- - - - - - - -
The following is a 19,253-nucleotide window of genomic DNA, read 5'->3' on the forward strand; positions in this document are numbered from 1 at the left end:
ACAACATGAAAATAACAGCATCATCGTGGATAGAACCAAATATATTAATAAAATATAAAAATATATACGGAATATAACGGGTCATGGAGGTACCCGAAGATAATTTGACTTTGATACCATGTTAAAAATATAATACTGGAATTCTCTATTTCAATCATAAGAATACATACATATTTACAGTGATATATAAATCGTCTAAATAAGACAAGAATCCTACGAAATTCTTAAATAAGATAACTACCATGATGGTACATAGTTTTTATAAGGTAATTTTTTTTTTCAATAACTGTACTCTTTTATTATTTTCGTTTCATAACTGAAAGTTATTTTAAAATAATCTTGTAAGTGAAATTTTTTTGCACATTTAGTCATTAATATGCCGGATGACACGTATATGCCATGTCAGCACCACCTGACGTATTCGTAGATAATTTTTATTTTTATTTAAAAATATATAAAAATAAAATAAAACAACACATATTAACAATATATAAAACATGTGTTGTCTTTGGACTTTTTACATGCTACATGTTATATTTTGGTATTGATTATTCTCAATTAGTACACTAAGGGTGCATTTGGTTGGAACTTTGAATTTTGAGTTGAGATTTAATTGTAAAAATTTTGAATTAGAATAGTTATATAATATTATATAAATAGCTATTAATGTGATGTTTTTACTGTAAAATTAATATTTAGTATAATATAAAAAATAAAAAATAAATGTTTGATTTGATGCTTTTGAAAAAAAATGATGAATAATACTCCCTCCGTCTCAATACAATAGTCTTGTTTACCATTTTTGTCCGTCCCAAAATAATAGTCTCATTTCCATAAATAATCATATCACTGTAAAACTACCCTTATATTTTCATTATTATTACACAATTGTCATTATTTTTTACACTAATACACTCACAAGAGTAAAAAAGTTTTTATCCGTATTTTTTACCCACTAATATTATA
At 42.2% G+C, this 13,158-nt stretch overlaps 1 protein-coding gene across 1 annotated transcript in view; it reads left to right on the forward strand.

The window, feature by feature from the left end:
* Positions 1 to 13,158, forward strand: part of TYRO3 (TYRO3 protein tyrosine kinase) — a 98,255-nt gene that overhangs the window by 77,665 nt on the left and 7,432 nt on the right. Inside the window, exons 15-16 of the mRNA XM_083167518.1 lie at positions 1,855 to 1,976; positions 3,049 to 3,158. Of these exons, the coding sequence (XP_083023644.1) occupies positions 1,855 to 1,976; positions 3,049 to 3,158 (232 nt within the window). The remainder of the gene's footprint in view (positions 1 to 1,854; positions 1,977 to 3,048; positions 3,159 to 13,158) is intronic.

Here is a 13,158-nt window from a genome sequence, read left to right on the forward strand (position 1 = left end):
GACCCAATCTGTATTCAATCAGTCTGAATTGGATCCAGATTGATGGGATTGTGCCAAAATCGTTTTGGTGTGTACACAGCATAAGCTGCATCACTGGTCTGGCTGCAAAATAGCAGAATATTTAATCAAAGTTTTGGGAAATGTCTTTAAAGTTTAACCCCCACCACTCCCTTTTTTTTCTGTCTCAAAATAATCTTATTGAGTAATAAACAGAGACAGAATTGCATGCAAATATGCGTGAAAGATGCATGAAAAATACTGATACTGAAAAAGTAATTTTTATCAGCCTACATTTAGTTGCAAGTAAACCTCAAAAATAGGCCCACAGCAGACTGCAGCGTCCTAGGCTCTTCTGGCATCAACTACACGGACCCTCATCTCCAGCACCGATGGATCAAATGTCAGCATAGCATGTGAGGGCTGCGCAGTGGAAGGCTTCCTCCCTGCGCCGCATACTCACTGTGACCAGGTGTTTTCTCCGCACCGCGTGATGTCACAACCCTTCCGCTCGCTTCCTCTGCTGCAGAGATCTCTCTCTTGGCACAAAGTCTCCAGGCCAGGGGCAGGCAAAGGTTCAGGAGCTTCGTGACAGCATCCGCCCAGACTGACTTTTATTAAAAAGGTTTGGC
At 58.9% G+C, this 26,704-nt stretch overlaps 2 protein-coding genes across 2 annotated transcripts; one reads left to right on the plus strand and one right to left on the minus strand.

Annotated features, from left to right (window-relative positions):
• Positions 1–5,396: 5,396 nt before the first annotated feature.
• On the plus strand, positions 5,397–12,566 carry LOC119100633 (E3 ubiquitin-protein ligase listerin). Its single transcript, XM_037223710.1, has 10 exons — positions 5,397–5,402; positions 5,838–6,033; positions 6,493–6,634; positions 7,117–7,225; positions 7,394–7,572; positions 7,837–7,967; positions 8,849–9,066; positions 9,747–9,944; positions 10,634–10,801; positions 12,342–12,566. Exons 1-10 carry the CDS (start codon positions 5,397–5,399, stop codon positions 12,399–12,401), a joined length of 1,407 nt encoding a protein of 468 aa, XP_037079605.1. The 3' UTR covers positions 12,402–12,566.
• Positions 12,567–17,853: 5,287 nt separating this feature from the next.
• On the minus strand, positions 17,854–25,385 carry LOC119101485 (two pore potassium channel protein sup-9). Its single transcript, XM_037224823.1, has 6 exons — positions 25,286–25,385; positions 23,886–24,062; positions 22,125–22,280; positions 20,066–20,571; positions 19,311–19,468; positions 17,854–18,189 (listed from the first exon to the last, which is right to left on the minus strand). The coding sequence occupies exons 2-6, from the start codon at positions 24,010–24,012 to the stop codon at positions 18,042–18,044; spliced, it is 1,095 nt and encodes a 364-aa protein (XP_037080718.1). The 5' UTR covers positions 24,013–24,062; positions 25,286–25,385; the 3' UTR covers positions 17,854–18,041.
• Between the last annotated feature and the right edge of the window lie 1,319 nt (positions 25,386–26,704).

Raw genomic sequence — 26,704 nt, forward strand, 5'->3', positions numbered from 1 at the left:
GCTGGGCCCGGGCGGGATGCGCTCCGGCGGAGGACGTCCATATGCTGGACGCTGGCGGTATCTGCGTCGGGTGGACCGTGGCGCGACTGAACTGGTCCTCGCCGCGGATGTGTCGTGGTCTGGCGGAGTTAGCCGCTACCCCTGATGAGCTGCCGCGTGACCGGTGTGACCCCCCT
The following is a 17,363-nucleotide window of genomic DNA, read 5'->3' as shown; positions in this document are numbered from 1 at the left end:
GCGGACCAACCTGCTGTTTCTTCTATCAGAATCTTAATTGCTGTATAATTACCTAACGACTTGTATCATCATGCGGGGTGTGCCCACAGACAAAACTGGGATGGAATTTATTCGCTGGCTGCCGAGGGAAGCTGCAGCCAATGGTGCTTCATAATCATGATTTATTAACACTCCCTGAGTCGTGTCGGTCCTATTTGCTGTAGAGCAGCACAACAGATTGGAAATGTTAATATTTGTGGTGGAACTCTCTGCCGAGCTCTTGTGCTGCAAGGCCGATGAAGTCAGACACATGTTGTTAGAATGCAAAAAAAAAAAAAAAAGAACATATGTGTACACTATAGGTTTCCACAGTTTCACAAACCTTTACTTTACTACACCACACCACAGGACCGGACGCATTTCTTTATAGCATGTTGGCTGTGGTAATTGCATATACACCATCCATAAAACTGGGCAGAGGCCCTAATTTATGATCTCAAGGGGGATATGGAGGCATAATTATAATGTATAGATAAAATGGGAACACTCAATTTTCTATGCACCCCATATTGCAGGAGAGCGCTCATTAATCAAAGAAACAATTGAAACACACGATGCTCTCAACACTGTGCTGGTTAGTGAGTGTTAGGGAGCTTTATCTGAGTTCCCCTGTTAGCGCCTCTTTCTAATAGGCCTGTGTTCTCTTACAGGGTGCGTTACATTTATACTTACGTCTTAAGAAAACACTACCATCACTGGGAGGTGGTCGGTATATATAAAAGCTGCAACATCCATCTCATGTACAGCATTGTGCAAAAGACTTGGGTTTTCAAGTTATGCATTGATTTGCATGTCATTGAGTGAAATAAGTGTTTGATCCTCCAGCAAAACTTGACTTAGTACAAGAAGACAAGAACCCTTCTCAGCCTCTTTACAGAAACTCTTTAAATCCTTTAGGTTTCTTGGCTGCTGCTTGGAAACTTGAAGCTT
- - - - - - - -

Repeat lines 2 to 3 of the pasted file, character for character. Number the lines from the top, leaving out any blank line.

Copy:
ACAACATGAAAATAACAGCATCATCGTGGATAGAACCAAATATATTAATAAAATATAAAAATATATACGGAATATAACGGGTCATGGAGGTACCCGAAGATAATTTGACTTTGATACCATGTTAAAAATATAATACTGGAATTCTCTATTTCAATCATAAGAATACATACATATTTACAGTGATATATAAATCGTCTAAATAAGACAAGAATCCTACGAAATTCTTAAATAAGATAACTACCATGATGGTACATAGTTTTTATAAGGTAATTTTTTTTTTCAATAACTGTACTCTTTTATTATTTTCGTTTCATAACTGAAAGTTATTTTAAAATAATCTTGTAAGTGAAATTTTTTTGCACATTTAGTCATTAATATGCCGGATGACACGTATATGCCATGTCAGCACCACCTGACGTATTCGTAGATAATTTTTATTTTTATTTAAAAATATATAAAAATAAAATAAAACAACACATATTAACAATATATAAAACATGTGTTGTCTTTGGACTTTTTACATGCTACATGTTATATTTTGGTATTGATTATTCTCAATTAGTACACTAAGGGTGCATTTGGTTGGAACTTTGAATTTTGAGTTGAGATTTAATTGTAAAAATTTTGAATTAGAATAGTTATATAATATTATATAAATAGCTATTAATGTGATGTTTTTACTGTAAAATTAATATTTAGTATAATATAAAAAATAAAAAATAAATGTTTGATTTGATGCTTTTGAAAAAAAATGATGAATAATACTCCCTCCGTCTCAATACAATAGTCTTGTTTACCATTTTTGTCCGTCCCAAAATAATAGTCTCATTTCCATAAATAATCATATCACTGTAAAACTACCCTTATATTTTCATTATTATTACACAATTGTCATTATTTTTTACACTAATACACTCACAAGAGTAAAAAAGTTTTTATCCGTATTTTTTACCCACTAATATTATA
At 42.2% G+C, this 13,158-nt stretch overlaps 1 protein-coding gene across 1 annotated transcript in view; it reads left to right on the forward strand.